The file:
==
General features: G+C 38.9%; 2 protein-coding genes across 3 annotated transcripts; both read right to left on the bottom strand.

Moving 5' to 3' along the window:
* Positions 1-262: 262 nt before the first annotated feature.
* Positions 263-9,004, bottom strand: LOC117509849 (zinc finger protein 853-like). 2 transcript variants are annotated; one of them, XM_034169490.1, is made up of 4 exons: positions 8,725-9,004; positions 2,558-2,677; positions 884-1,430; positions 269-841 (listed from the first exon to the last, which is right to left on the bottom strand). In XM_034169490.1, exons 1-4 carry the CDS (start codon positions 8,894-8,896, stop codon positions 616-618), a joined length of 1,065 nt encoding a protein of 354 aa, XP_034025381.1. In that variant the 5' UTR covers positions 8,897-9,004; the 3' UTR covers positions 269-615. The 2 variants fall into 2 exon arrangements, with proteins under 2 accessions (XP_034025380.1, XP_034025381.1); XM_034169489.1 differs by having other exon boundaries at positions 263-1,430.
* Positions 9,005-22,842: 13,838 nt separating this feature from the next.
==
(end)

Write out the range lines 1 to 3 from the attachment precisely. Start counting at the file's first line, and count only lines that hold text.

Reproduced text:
General features: G+C 38.9%; 2 protein-coding genes across 3 annotated transcripts; both read right to left on the bottom strand.

Moving 5' to 3' along the window:
* Positions 1-262: 262 nt before the first annotated feature.